The supply chain, still smarting from a global pandemic and labor shortage, threatens to derail some holiday cheer this year. Apple's (AAPL 2.00%) Oct. 28 earnings report delivered the harsh reality that the company is struggling to get the internal chips and necessary components for top new products. With electronics supplies low going into Q4, it seems the Grinch has his eyes on Christmas at Apple this holiday season. But a bumpy sleigh-ride for Apple this winter could mean cost-averaging opportunities for savvy, long-term investors.

What is going on with the supply chain?

This year has already seen fallout from continual supply chain crises arising from the COVID-19 pandemic, and further trouble owing to the Suez Canal blockage in March. Those cascading events put a real pinch on companies that source materials worldwide, and which manufacture in China or other areas where labor costs are low. 

Major semiconductor manufacturers rely heavily on raw materials from distant shores, and in its most recent earnings call, Apple addressed how the chip shortage combined with supply chain disruptions to affect the company's previous quarter. CEO Tim Cook bet heavily on Apple's reliance on Foxconn and other manufacturers' ability to get necessary materials from around the world. But shipping delays and COVID-19 woes kept Apple's key suppliers from delivering necessary components, including casings, cameras, and critical internal chips and plastics.

Shoppers test out laptops at a computer store.

Image source: Getty Images.

How might that weigh on Apple stock prices in Q4?

Apple's new product launches should have driven much higher profits, but the company's struggles to get materials to the factories, and completed products, cost it somewhere around $6 billion, according to Cook during the earnings call. "Demand was very robust," the CEO stated, but without an appropriate supply, the retailers just couldn't deliver expected sales figures. This led Apple to barely eke out anticipated profits and drove its Q4 expectations lower.

Stores are having real trouble keeping the new iPhone 13 and Apple Watch Series 7 in stock, and Macbooks are backordered months behind delivery. In all likelihood, the final quarter of 2021 will show similar struggles. The subsequent earnings report at the end of January, the one most impacted by holiday sales, could potentially even deliver news of a missed revised earnings mark, something the company barely avoided in late October.

Is now the time to buy a competitor?

Samsung, Apple's largest direct competitor in the smartphone market, has been struggling to keep up supply all year. It was hit with supply chain problems much earlier than Apple was, leaving Samsung in a poor place to capitalize on its rival's Christmas woes.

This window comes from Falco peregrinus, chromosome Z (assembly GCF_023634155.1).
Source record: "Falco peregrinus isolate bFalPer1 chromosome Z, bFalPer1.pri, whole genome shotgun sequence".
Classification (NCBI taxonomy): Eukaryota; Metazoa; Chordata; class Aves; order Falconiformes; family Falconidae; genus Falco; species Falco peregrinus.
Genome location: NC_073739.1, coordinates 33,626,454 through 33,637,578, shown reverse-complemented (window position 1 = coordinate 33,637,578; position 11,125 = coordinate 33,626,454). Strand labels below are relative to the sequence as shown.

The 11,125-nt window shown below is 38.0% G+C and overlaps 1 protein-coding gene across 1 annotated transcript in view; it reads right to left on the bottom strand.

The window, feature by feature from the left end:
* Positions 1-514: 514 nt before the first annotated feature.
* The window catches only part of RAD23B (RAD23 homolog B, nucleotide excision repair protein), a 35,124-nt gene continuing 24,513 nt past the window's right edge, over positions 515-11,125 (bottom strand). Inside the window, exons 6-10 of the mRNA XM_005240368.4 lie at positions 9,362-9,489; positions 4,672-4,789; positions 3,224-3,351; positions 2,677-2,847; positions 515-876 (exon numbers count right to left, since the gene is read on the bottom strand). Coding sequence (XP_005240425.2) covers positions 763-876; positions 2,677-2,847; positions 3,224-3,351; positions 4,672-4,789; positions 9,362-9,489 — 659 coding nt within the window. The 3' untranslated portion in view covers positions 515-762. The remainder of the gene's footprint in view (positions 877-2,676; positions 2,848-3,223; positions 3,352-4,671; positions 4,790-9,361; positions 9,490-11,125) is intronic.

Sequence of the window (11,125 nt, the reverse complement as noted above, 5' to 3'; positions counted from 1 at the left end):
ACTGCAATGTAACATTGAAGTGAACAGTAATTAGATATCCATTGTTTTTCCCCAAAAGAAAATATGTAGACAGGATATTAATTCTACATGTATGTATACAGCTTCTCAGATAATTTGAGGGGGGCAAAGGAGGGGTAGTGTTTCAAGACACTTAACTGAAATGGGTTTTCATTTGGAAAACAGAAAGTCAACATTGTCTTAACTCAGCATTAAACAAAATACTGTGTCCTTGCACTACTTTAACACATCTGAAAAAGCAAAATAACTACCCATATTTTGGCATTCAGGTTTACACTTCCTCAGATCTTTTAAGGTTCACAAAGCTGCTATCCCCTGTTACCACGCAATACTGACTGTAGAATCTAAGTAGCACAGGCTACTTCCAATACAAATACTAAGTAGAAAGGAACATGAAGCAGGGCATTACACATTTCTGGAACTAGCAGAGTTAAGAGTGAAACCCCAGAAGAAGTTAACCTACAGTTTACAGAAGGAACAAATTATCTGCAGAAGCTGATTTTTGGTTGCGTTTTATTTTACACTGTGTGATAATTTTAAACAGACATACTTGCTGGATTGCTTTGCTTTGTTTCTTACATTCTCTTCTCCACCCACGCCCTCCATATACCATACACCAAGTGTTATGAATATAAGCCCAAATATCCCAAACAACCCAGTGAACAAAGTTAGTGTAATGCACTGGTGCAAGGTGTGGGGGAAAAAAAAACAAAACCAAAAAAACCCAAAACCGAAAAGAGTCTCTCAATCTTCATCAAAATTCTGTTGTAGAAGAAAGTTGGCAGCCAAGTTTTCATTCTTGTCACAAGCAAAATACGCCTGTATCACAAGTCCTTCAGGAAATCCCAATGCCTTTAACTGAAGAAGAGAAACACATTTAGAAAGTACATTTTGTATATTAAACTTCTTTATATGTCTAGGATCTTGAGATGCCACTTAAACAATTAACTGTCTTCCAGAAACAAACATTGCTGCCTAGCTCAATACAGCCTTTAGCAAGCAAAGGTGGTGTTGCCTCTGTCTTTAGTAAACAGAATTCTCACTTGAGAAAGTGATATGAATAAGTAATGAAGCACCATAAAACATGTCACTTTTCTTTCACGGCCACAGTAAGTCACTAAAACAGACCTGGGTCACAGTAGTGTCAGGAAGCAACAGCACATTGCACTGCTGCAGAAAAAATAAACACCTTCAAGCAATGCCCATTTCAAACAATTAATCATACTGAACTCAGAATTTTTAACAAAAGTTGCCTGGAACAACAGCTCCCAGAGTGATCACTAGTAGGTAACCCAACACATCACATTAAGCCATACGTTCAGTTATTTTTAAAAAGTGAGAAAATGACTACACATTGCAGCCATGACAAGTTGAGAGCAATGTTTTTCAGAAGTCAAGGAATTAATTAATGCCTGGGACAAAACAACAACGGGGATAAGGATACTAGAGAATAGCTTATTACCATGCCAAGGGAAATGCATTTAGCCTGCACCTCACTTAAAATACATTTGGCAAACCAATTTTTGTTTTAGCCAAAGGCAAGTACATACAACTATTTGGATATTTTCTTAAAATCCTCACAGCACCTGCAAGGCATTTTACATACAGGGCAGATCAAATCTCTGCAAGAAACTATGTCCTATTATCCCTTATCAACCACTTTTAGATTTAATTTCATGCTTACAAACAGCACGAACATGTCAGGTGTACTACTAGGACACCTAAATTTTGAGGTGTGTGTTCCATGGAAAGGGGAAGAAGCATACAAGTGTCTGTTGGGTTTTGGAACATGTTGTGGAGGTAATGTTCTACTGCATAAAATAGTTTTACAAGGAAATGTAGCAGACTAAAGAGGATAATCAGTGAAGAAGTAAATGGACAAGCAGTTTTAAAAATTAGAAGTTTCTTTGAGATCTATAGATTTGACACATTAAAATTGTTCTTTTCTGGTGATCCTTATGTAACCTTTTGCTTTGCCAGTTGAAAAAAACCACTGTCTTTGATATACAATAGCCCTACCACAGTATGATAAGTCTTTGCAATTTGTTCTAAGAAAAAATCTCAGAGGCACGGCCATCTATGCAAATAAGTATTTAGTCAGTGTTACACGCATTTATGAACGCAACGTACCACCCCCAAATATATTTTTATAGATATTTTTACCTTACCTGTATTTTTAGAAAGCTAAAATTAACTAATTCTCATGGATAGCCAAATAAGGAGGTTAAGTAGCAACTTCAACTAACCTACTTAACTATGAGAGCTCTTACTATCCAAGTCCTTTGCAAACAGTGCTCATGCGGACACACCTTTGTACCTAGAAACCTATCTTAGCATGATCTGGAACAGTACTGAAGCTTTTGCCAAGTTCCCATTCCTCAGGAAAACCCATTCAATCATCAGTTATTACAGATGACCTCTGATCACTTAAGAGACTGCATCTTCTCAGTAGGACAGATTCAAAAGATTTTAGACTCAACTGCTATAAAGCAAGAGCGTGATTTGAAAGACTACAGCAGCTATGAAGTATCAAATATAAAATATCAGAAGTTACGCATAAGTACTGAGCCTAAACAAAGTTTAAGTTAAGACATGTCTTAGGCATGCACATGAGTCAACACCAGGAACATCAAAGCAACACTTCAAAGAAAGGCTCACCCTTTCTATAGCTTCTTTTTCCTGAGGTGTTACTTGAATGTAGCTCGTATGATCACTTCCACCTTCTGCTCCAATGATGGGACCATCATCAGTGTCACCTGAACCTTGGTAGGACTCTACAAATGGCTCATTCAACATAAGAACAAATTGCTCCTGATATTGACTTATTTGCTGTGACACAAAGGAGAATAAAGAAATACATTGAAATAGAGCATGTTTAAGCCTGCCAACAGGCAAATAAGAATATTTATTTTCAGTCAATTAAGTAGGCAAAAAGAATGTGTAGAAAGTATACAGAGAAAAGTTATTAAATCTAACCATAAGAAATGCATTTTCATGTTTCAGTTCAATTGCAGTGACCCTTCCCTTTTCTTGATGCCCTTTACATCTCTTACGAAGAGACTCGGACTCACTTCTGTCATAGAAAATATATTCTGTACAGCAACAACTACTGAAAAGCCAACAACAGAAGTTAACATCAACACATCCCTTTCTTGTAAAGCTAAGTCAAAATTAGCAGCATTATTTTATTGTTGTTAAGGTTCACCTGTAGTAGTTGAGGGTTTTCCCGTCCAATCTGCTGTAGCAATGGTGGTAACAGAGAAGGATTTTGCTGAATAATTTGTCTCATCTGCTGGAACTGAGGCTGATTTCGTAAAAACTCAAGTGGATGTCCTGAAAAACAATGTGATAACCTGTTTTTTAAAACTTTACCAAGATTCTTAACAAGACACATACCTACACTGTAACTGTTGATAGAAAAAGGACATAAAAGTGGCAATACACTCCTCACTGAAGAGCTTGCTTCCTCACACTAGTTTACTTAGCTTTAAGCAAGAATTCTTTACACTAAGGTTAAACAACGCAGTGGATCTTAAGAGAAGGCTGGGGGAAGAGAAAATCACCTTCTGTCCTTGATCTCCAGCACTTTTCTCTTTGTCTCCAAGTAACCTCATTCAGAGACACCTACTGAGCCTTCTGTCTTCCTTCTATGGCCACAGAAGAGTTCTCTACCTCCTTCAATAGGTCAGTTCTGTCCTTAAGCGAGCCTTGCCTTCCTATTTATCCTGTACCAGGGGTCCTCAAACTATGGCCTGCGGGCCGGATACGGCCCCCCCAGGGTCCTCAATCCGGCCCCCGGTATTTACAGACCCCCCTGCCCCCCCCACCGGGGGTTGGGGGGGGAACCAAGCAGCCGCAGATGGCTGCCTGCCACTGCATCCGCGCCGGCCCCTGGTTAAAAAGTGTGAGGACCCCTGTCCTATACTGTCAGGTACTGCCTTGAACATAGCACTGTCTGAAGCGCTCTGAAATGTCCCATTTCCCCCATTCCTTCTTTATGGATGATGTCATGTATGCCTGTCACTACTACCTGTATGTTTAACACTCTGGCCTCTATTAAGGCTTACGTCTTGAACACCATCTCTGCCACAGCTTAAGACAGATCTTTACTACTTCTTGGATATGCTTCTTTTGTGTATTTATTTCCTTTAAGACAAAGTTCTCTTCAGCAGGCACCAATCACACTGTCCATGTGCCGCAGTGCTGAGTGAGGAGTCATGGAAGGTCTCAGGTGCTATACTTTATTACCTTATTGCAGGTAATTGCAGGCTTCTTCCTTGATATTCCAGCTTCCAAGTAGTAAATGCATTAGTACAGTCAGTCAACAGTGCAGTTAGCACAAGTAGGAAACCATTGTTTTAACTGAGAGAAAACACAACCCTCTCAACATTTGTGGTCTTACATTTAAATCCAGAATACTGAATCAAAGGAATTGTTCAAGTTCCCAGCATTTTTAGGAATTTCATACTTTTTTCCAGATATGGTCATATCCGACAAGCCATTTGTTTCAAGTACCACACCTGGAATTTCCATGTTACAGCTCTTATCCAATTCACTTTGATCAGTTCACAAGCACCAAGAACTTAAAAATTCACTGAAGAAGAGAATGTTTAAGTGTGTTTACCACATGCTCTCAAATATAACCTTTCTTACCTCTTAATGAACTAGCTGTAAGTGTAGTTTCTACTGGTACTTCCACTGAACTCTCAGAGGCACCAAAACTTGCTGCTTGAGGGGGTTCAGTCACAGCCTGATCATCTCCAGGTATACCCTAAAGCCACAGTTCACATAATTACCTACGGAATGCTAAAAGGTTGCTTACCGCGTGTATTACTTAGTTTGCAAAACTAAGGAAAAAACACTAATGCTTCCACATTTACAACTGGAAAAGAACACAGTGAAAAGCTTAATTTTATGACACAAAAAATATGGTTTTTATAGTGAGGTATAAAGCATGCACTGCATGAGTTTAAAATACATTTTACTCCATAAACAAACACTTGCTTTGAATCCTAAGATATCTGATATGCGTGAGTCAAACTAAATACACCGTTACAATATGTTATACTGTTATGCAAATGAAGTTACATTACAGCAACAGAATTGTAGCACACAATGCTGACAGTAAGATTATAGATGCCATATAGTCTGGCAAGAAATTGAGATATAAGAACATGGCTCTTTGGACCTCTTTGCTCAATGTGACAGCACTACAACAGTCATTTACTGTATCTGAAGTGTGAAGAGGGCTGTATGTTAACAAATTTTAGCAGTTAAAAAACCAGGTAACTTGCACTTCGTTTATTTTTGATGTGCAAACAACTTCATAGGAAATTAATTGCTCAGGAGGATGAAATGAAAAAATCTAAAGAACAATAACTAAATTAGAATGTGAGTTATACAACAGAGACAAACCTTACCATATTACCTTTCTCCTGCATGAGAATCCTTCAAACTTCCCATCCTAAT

Samsung's own chip production, primarily server DRAM and memory NAND chips, continues to drive company profits, but its smartphone division has not yet managed to capitalize on the challenges facing Apple. Supply chain failures of raw materials and the logistics capacity to transport finished goods remain an ongoing issue for Samsung going into the close of the year.

Xaomi, OPPO, vivo, and other global competitors also face similar market conditions. Market share may not pass much between the big leaders, but whoever can most effectively move products from raw materials to final delivery has a chance to be a big winner this holiday season. 

Look toward Black Friday and Cyber Monday sales for an early indicator of who can get goods on the shelves at the start of the season. But the real proof in the Christmas pudding will be December's holiday numbers. The National Retail Federation is likely to provide a great bellwether for these events as the season progresses.

A wish list for next year?

Apple signaled that it may have some relief on the way, as chip manufacturers work to address delivery concerns and scale up production. The company has invested heavily in its own chip design and proprietary production following its split with Intel (INTC -0.02%) last year.

While there's no immediate end in sight to supply chain woes, major chipmakers including Nvidia (NVDA -0.60%) and Intel are beginning to adjust to this "new normal," prioritizing top players and ramping up production in the areas where they are needed most. 

Intel CEO Pat Gelsinger believes "the chip shortage is at its worst right now. It will get incrementally better as we go through '22, but we expect the shortage to persist into 2023. It just takes that long to build capacity." Barring any major news out of its logistics teams or manufacturing suppliers, Apple is likely stuck in the same rut as it was leading up to the October earnings call.

When might be the best time to buy?

The holiday season has traditionally been very good for Apple, but it's likely that the next quarterly report will show the same issues as the previous one. The company is strong and in no real risk of collapse, but these quarterly difficulties may help bring prices down and allow for cost-averaging or even quick pickup of Apple shares at bargain-bin prices before the inevitable rebound, as manufacturers shift to support the biggest players over the next two years.

Late in Apple's fourth quarter, as sales numbers begin to trickle in, or even immediately following the next earnings call might be the best time to swoop in and grab Apple stock before its highly probable recovery. Also, holding onto Apple through the long winter instead of selling on a predictably soft earnings report can keep losses at bay. One investor's Grinch might just be another's roast beast.